Bill Nebeker: Preserving a Tradition
Bill Nebeker is the longest serving full member of the Cowboy Artists of America, and he has stories to prove it.
Bill Nebeker competes in a calf-roping competition in 2006. Photo courtesy the artist.
In 1965, four cowboy artists found themselves huddled around a table at the Oak Creek Tavern in Sedona, Arizona. The men, quick to laugh and in good spirits, threw back some beers and reflected back on a trip from a year earlier in Mexico, where they worked on a cattle ranch and bonded over the shared experience. And that’s how the Cowboy Artists of America was born.
Throw a rock in a still pond and the ripples radiate outward across the whole pond, but the ripples are largest near the center. A 90-minute drive to the southwest from Oak Creek Tavern, in Prescott, Arizona, Bill Nebeker had a front row view of Western art history, a history he would soon be contributing to.
“It was an exciting time back then,” he says. “You could sense that big things were about to happen, which was certainly reflected in my own life, first as a saddlemaker, then working at a foundry and finally as an artist. I just knew I was going to be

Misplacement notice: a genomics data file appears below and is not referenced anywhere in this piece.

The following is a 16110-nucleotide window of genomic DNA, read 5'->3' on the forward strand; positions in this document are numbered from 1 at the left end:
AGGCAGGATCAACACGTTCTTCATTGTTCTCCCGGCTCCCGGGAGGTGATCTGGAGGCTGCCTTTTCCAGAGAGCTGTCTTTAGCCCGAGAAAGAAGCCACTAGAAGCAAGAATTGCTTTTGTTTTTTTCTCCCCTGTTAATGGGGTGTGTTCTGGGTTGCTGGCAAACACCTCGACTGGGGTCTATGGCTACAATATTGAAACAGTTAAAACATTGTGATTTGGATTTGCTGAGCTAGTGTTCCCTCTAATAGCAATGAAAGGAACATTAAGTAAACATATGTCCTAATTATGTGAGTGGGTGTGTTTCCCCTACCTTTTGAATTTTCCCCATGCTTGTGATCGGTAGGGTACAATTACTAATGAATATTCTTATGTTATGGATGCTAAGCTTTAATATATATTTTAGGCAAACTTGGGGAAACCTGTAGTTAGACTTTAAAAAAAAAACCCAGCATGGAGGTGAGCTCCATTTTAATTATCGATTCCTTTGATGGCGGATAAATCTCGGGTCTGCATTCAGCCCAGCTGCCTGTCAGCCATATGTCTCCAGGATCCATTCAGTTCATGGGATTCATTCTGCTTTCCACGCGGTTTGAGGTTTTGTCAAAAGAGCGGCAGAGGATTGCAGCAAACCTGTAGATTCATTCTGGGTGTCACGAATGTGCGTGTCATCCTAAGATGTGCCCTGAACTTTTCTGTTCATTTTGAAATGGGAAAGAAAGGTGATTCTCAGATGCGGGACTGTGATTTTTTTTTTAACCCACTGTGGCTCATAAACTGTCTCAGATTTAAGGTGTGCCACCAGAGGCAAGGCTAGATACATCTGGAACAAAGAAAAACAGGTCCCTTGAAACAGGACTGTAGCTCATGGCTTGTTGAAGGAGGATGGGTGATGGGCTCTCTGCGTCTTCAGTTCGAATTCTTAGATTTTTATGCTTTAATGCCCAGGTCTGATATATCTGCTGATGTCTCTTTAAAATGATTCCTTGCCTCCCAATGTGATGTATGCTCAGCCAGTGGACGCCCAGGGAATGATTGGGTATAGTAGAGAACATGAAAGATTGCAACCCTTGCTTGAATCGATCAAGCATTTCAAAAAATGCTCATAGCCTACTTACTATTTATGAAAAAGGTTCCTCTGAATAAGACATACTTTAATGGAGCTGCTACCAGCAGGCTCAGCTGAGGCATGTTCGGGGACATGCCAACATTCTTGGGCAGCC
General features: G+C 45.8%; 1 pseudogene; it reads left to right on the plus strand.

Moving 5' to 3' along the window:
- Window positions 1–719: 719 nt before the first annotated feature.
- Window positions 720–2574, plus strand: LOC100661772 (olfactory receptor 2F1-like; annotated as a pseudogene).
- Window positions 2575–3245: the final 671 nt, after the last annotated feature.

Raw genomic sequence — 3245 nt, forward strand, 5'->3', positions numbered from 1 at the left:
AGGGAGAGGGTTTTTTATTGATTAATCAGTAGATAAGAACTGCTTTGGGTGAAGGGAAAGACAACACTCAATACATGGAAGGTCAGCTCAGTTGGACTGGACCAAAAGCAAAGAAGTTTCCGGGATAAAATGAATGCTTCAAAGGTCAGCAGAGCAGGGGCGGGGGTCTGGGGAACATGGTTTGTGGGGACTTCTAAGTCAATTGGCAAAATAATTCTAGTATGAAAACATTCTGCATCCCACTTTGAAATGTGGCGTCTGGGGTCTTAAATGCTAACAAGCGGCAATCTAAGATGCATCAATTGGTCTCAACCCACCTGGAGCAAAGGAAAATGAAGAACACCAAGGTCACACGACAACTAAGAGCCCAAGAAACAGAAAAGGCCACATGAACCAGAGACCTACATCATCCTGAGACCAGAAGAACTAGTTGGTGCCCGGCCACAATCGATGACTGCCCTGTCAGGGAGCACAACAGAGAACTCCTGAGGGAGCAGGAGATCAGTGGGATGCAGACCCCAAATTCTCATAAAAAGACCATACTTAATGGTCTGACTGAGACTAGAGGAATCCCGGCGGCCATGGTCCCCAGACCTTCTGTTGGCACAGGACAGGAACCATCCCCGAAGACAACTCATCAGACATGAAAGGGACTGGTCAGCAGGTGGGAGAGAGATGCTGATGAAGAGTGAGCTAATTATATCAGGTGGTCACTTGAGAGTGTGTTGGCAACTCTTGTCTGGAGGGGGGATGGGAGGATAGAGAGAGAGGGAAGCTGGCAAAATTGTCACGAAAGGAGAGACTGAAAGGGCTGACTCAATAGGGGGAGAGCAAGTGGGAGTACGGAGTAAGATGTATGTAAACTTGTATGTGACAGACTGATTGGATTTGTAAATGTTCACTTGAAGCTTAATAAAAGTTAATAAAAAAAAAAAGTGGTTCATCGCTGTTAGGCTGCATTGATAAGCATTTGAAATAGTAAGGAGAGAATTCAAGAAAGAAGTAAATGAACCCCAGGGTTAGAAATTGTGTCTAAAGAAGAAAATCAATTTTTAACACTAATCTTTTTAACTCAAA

involved in some way in the Western way of life, because that’s how I was raised.”
Bill Nebeker was a bit too young to be part of the birth of the CAA, but he was right there at its epicenter taking it all in, just one or two levels removed from the action. He was born in southern Idaho, but due to a bad case of asthma his family moved south— first in 1948 and then permanently in 1953—looking for cleaner air and slightly warmer weather. Around that time, Prescott was the home of John Hampton, and George Phippen was a short drive out of town in Skull Valley. Charlie Dye and Joe Beeler were in Sedona, but their presence was felt far and wide in Arizona. Prescott, it seemed, was an ideal place for a young, talented artist looking for guidance on his career.
“You talk about a cow town, this was a real cowboy town in 1948,” Nebeker says, adding that he drifted away from the Western way of life during his asthma years. “After I graduated from school, I really had a desire to go back to my original roots so I started wearing Western clothes again, bought me a horse, learned how to calf rope—i just started down the road from there. I had friends who had ranches, so whenever they had a brandin’ I would go drag calves and then I was always making
Bill Nebeker during the 2015 CAA trail ride.
Bill Nebeker works on a revised version of If Horses Could Talk in his Prescott, Arizona, studio. The work will eventually become a life-and-a-half monument.
The Cowboy Artists of America pose for a photograph in 1983. Bill Nebeker can be seen seated in center wearing a black hat.
A photograph of Bill Nebeker meeting John Wayne is framed behind a bronze of Wayne created in 1974.
Chasin’ Mavericks, 2017, bronze, 23 x 7 x 9”